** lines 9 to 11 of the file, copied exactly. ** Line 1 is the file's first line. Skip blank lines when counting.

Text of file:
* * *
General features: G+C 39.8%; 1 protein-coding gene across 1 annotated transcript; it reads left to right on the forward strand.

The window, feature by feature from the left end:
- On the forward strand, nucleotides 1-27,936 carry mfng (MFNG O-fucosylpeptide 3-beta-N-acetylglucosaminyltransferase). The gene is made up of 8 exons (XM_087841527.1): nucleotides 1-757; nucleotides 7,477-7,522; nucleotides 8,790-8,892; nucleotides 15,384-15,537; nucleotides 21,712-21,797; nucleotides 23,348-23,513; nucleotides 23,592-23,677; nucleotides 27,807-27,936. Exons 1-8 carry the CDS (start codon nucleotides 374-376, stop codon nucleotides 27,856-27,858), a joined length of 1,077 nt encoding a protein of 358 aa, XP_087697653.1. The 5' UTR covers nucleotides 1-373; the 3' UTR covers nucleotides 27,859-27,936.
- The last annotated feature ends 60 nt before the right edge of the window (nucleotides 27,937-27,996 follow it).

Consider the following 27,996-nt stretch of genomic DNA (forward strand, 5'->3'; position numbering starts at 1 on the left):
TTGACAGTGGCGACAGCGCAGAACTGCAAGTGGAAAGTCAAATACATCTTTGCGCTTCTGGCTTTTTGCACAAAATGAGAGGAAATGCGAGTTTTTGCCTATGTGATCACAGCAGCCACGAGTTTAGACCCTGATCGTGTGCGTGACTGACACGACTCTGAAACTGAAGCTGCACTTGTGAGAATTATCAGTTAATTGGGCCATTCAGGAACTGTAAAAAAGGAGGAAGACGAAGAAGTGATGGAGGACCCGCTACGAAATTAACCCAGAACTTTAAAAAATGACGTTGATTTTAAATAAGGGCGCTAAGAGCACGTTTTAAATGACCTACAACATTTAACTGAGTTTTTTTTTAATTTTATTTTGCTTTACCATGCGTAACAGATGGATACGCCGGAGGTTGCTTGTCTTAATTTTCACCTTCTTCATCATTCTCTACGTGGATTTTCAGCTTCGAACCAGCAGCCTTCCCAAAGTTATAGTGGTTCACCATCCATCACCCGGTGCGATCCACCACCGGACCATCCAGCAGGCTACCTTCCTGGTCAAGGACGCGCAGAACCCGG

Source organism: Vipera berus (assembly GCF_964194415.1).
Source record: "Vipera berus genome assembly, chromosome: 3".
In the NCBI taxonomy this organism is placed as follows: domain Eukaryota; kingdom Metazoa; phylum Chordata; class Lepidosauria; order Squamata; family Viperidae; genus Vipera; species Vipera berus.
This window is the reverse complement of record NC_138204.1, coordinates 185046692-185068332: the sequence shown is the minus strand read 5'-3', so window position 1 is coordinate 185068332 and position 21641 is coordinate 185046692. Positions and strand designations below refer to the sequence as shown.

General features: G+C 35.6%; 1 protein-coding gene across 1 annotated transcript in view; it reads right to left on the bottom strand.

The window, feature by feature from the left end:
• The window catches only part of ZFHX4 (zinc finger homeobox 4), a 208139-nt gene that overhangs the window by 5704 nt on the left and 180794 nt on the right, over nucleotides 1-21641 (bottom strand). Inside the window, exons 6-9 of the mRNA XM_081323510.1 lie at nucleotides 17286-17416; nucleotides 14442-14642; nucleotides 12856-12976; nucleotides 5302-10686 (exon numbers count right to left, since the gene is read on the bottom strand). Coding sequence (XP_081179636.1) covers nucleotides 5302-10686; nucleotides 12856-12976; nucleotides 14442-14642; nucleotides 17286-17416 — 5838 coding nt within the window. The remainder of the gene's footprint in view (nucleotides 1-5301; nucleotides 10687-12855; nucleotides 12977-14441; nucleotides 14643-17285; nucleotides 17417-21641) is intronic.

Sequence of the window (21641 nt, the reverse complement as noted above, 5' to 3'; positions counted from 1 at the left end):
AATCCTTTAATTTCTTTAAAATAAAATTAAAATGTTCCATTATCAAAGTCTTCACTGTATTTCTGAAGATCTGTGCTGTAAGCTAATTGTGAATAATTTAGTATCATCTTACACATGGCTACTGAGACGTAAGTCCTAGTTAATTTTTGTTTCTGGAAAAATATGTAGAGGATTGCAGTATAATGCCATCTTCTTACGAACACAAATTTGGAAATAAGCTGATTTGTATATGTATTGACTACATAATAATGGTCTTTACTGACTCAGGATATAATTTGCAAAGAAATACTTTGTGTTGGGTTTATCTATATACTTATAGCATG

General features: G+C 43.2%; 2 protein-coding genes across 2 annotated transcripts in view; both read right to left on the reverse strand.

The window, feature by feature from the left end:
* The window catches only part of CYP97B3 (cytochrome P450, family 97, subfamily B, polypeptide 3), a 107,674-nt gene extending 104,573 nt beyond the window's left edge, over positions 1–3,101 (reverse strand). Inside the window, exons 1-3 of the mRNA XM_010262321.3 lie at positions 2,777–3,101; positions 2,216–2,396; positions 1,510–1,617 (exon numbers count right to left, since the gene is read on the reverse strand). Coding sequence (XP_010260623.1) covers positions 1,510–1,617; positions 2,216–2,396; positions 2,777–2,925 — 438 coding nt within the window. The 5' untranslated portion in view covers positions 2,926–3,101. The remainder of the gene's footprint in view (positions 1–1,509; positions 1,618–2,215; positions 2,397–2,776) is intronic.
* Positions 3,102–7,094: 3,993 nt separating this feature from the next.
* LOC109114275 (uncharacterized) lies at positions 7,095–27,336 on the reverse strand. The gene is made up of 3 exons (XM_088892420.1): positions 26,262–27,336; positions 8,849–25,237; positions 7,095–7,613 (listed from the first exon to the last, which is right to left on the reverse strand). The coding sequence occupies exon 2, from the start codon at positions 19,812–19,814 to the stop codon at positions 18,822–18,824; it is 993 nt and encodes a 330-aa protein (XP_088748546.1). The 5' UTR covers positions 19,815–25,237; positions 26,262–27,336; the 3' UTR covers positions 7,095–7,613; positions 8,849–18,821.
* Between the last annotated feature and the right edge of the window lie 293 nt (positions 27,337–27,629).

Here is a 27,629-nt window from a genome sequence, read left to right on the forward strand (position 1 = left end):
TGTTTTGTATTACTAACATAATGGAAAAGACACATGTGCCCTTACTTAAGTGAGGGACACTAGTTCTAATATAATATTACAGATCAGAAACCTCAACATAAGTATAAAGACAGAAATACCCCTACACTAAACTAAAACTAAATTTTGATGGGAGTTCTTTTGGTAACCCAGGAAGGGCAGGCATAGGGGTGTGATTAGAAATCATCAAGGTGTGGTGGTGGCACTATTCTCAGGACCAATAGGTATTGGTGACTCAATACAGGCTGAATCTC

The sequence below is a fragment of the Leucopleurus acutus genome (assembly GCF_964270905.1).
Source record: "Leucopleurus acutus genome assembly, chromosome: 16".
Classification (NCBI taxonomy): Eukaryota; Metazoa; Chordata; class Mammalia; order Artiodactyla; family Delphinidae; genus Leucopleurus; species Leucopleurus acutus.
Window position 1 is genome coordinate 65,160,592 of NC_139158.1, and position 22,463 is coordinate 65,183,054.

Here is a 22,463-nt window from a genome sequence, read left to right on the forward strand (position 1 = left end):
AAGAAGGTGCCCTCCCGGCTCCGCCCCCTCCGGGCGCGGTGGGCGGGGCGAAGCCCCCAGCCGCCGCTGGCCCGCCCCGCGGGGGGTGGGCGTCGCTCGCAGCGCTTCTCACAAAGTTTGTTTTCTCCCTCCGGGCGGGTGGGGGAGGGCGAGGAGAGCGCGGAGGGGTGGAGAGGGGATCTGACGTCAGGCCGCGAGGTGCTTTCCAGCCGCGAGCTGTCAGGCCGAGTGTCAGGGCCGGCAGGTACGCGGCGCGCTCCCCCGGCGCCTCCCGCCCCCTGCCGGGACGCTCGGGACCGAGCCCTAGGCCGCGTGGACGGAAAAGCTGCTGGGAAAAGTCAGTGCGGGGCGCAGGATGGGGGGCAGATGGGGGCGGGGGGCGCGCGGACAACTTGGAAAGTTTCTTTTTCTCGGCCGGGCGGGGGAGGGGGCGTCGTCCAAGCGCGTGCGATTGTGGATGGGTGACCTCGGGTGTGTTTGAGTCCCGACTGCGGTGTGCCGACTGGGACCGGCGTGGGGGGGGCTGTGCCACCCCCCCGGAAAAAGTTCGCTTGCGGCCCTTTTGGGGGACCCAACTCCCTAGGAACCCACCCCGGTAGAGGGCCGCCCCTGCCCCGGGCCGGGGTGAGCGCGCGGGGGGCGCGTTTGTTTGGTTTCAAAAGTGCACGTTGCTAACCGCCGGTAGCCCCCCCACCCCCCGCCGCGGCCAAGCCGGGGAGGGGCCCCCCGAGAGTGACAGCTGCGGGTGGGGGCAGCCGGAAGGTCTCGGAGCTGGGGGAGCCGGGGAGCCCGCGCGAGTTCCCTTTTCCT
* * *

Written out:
In the NCBI taxonomy this organism is placed as follows: domain Eukaryota; kingdom Metazoa; phylum Chordata; class Lepidosauria; order Squamata; family Viperidae; genus Vipera; species Vipera berus.
This window is the reverse complement of record NC_138204.1, coordinates 185046692-185068332: the sequence shown is the minus strand read 5'-3', so window position 1 is coordinate 185068332 and position 21641 is coordinate 185046692. Positions and strand designations below refer to the sequence as shown.

General features: G+C 35.6%; 1 protein-coding gene across 1 annotated transcript in view; it reads right to left on the bottom strand.